• Making the Right Moves: A Practical Guide to Scientific Management for Postdocs and New Faculty, (2006) by the Howard Hughes Medical Institute and Burroughs Wellcome Fund. Accessed 4/22/2014 at http://www.hhmi.org/sites/default/files/Educational%20Materials/Lab%20Management/Making%20the%20Right%20Moves/moves2.pdf

Do you want to ride a unicorn?

A recent article in chronicle of higher education on the perils of scientists in academia caught my attention immediately. It reflected my feelings on academic career “nicely”. The main data graph is attached to the end of this post for anyone brave enough to look.

Press and academic publications have been piling up messages on dwindling grants, too many PhDs, and dissatisfaction in working conditions. The data indicates that over 40% of primary investigators surveyed are encouraging students to leave the ship, 80% expect to see more discouraged PhD students and Post-docs, and over 20% have encouraged students to leave US for their next career step.

To lull oneself into the false security of this happening to just starting level scientists is foolish. The piece in the Chronicle of Higher Education gave stark examples of even established scientists leaving the field, or the country, to survive. No wonder I feel like staying in academia seems implausible, I am not good enough, and landing a tenured position seems as likely as finding an unicorn under the lab bench.



Some days leaving science and finding work at a grocery store seems like the easy way out. But then I see my PI and she seems to find the unicorns and ride them with success. What made her able to do that? Was it just a completely different environment ten or so years ago? Sure. But maybe it is actually about the ability to see the unicorns in the first place, that allows her to ride them. The current financial situation, which will change, makes it just harder to see these magical creatures. And maybe the people leaving academia have found that they would rather ride a Pegasus with wings, or they see the unicorn elsewhere.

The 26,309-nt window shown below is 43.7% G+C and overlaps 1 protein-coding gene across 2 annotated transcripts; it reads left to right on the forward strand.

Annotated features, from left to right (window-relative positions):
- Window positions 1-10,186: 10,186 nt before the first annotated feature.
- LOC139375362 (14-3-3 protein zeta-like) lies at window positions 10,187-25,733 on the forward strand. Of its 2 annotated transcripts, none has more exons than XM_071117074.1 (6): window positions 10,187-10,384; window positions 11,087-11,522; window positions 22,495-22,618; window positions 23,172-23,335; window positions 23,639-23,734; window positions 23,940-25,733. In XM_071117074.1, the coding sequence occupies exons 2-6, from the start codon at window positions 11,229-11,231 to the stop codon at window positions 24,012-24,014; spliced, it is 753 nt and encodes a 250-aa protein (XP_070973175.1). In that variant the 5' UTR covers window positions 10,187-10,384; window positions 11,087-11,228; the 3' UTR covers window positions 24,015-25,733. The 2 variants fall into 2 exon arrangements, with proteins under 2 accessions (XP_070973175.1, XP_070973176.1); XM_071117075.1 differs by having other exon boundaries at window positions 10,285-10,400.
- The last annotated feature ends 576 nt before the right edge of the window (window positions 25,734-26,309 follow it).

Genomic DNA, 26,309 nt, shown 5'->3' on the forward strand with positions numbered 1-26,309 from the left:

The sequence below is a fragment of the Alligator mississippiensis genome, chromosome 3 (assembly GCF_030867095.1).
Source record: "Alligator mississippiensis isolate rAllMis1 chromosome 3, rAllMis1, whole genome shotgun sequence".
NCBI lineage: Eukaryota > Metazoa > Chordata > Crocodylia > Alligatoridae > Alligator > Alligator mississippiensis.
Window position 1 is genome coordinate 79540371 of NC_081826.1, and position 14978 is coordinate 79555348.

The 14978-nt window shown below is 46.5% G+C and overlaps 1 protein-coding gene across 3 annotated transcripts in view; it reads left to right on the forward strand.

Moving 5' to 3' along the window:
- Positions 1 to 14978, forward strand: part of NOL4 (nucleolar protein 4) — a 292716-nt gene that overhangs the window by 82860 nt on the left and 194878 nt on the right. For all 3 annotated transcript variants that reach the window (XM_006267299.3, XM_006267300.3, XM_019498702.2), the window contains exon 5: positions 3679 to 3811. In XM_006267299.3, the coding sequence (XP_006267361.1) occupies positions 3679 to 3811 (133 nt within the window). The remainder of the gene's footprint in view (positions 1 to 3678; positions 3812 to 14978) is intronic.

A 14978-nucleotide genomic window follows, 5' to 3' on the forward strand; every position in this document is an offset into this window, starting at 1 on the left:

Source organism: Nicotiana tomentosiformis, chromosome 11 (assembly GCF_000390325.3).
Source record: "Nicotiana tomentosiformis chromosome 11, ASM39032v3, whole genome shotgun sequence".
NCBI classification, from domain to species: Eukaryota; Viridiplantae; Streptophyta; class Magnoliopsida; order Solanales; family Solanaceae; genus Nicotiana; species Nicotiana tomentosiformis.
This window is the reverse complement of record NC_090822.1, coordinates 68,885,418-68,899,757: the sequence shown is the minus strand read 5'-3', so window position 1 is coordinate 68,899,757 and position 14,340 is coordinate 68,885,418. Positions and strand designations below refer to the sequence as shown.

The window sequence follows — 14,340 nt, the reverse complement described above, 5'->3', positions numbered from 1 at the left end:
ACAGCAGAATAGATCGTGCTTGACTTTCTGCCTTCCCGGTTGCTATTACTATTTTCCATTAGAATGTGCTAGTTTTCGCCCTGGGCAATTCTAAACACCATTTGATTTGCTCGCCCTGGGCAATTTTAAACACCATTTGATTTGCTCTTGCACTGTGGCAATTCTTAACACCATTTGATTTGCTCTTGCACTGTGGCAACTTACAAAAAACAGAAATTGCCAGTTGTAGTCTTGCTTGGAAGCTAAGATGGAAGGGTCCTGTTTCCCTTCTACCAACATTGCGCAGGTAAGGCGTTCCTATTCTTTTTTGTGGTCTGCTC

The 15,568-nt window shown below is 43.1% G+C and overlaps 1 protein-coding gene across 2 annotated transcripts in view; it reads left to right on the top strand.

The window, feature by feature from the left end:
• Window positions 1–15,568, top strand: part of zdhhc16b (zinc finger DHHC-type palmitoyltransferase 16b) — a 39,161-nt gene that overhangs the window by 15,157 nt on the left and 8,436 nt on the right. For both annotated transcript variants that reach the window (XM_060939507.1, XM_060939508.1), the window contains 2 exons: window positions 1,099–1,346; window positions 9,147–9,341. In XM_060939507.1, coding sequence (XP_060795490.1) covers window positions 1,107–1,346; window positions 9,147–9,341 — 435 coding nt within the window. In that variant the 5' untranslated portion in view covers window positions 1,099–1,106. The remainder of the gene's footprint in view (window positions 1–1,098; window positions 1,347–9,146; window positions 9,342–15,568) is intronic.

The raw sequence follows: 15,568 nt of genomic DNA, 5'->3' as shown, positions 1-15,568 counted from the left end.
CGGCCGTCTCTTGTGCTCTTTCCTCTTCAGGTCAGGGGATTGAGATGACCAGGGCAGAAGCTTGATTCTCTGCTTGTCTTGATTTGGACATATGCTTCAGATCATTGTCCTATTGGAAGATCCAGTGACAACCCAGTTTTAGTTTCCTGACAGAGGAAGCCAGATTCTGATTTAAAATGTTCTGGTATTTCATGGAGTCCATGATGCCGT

Possibly the goal of our higher education is first to consider the existence of unicorns and then finding ways to get to them, where ever they are. Or maybe the stress has just made me delusional… I have finally cracked an it manifests as hallucinations of unicorns.






Where do we put all the PhDs?

Article titled “The PhD Factory” in Nature 2011volume 472 is a part of the reading materials for this semester in Preparing the future professoriate course. The core of the article is in the high levels of PhD production and the future of those PhDs. Situations between countries like China and Germany were explored and they differed quite significantly based on the economy of those countries.